The “You Instead” Review

The premise of You Instead occurs over a weekend at the Scottish held festival T in the park, where two feuding musicians find themselves handcuffed to each other as they’re about to perform on stage. The initial contempt between Adam (Luke Treadway) and Morello (Natalia Tena) changes over the course of the weekend as they are forced to cooperate with each other in order to rid themselves of these shackles. The effect of what this hindrance does to their relationship is anyone’s guess but … SPOILER ALERT! …they fall in love and get together.

If you believe this premise to be incredibly soppy or entirely predictable then you would be right. Yet for two people to fall in love over the course of a weekend at a music festival, you have to make the story totally convincing, the characters need to be charming and the audience needs to care whether they get together or not. As a romantic comedy in the conventional mode You Instead should be whimsically funny but not deter from its main romantic aim. Does David Mackenzie’s film succeed on all these counts? It does on some but unfortunately not quite enough to make it a conventional 5 or 4 star movie.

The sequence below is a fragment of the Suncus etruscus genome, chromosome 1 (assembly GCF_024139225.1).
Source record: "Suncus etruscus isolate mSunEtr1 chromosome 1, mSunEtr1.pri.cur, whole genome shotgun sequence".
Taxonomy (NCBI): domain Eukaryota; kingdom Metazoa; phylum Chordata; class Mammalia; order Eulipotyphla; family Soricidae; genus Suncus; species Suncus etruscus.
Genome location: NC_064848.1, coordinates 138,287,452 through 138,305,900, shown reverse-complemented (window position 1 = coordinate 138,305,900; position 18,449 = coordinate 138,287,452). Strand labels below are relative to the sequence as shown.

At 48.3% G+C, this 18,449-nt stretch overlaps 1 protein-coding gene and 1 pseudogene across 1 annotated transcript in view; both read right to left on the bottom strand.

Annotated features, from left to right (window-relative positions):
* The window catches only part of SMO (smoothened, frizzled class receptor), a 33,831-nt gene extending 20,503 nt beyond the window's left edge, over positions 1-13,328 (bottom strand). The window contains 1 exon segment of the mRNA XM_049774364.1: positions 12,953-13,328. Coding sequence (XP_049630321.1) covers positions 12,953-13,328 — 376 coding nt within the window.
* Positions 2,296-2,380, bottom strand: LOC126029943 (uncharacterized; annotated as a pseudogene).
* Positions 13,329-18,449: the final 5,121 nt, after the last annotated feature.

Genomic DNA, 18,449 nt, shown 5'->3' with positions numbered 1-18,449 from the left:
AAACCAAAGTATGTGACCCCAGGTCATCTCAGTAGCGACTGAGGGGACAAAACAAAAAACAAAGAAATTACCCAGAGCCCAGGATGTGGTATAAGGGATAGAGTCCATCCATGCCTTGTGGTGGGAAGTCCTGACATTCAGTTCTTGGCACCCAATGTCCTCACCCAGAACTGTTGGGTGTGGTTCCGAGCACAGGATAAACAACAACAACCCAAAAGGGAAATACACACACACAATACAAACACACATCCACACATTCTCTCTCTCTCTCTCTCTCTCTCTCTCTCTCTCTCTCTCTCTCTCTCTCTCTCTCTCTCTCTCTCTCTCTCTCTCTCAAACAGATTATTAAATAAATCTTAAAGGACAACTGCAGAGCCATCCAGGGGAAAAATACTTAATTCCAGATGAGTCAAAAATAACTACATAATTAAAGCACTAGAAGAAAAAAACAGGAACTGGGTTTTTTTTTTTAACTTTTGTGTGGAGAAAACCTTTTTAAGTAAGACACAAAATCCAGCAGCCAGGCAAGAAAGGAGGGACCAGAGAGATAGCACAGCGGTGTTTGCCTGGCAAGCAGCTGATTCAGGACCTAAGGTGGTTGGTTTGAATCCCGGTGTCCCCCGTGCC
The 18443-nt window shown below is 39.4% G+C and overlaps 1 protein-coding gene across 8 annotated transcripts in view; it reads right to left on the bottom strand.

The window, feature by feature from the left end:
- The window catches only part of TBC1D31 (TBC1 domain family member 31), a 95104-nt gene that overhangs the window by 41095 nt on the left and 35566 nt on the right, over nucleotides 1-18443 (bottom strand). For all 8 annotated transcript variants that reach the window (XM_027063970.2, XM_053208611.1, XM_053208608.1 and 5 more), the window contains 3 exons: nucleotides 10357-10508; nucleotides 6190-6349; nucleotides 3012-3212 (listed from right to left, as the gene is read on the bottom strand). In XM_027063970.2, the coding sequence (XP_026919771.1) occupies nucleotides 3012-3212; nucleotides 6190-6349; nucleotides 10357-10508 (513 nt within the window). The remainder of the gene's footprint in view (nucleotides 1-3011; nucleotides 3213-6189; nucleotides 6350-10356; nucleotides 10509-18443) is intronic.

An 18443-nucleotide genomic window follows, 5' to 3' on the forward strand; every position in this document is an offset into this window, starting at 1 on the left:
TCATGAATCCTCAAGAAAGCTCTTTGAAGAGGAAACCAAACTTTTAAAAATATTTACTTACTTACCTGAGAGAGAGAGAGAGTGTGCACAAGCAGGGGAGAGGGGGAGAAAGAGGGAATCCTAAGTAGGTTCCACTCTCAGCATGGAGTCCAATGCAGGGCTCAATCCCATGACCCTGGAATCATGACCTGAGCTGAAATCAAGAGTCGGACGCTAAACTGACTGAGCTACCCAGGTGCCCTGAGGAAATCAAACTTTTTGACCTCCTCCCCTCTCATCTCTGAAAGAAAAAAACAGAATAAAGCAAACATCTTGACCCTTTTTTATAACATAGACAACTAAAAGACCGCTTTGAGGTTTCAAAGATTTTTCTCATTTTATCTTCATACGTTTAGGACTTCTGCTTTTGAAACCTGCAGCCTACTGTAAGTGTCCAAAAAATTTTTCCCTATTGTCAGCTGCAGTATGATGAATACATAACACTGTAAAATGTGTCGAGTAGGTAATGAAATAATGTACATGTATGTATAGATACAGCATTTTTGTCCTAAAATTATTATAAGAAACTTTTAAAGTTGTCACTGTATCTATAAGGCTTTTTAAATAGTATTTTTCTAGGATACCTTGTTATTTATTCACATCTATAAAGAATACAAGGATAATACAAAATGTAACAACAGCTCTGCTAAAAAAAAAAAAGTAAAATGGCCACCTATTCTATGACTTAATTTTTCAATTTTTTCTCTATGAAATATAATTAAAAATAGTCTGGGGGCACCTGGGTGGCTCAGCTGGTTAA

There is however a lot to admire from Mackenzie’s film especially if you consider the production process. First off due to the semi-Hitchcockian plot the two main leads had to remain handcuffed to each other for the duration of the movie. The movie was also shot entirely on location at last year’s T in the Park and so the people, the crowds, the stage and the mud are all real. Note the scene where actor Gavin Mitchell as Adam’s music manager stumbles around the park after having too much to drink; the shock and consideration from passers-by were truly genuine. Treadway and Tena and four other members of the cast had to perform on the main stage therefore they all had to be musically inclined. Also the feature was shot within four days where most of the dialogue was improvised.

To analyse this all, you would have to admit that it is an ambitious piece of film making. Though Treadway’s US accent is jarring at times, he and Tena in particular do a great job with the material. No LOL moments but there were a few chuckles scattered here and there. As a great film it does not add up to much but as a documentation of festival life, its environment and it’s cinema verite ethos it is fantastic. It is a film where you can watch it just for the atmosphere and music alone, and finally and most importantly it has a scene where The Proclaimers sing this song:

You Instead is out now,

Because of the end of the festival season if you need something for your withdrawal symptoms, then watching this will do you good.

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